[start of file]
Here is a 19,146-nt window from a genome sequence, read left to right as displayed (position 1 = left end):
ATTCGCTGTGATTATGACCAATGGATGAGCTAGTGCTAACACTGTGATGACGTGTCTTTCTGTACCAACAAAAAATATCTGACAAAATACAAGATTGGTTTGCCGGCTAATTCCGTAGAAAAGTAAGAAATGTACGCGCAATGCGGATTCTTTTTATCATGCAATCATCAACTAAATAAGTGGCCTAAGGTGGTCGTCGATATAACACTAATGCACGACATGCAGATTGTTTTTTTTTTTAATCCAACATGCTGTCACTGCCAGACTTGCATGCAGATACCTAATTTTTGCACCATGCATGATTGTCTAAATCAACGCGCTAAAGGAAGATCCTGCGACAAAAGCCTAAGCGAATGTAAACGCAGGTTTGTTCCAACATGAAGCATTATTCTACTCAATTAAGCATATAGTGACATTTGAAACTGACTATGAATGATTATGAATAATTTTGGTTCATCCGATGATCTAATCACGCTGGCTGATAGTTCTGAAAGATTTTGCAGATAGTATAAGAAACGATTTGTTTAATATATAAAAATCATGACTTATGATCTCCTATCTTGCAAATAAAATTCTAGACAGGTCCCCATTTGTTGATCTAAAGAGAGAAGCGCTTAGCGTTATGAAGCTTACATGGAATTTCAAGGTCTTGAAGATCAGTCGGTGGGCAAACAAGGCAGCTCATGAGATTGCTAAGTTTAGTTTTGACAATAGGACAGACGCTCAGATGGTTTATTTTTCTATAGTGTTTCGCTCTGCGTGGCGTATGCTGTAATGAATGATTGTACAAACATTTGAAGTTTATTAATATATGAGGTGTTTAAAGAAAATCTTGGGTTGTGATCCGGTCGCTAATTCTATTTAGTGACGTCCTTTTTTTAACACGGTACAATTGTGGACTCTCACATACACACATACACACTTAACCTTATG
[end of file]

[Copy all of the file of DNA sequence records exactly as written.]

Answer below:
Here is a 19,146-nt window from a genome sequence, read left to right as displayed (position 1 = left end):
ATTCGCTGTGATTATGACCAATGGATGAGCTAGTGCTAACACTGTGATGACGTGTCTTTCTGTACCAACAAAAAATATCTGACAAAATACAAGATTGGTTTGCCGGCTAATTCCGTAGAAAAGTAAGAAATGTACGCGCAATGCGGATTCTTTTTATCATGCAATCATCAACTAAATAAGTGGCCTAAGGTGGTCGTCGATATAACACTAATGCACGACATGCAGATTGTTTTTTTTTTTAATCCAACATGCTGTCACTGCCAGACTTGCATGCAGATACCTAATTTTTGCACCATGCATGATTGTCTAAATCAACGCGCTAAAGGAAGATCCTGCGACAAAAGCCTAAGCGAATGTAAACGCAGGTTTGTTCCAACATGAAGCATTATTCTACTCAATTAAGCATATAGTGACATTTGAAACTGACTATGAATGATTATGAATAATTTTGGTTCATCCGATGATCTAATCACGCTGGCTGATAGTTCTGAAAGATTTTGCAGATAGTATAAGAAACGATTTGTTTAATATATAAAAATCATGACTTATGATCTCCTATCTTGCAAATAAAATTCTAGACAGGTCCCCATTTGTTGATCTAAAGAGAGAAGCGCTTAGCGTTATGAAGCTTACATGGAATTTCAAGGTCTTGAAGATCAGTCGGTGGGCAAACAAGGCAGCTCATGAGATTGCTAAGTTTAGTTTTGACAATAGGACAGACGCTCAGATGGTTTATTTTTCTATAGTGTTTCGCTCTGCGTGGCGTATGCTGTAATGAATGATTGTACAAACATTTGAAGTTTATTAATATATGAGGTGTTTAAAGAAAATCTTGGGTTGTGATCCGGTCGCTAATTCTATTTAGTGACGTCCTTTTTTTAACACGGTACAATTGTGGACTCTCACATACACACATACACACTTAACCTTATG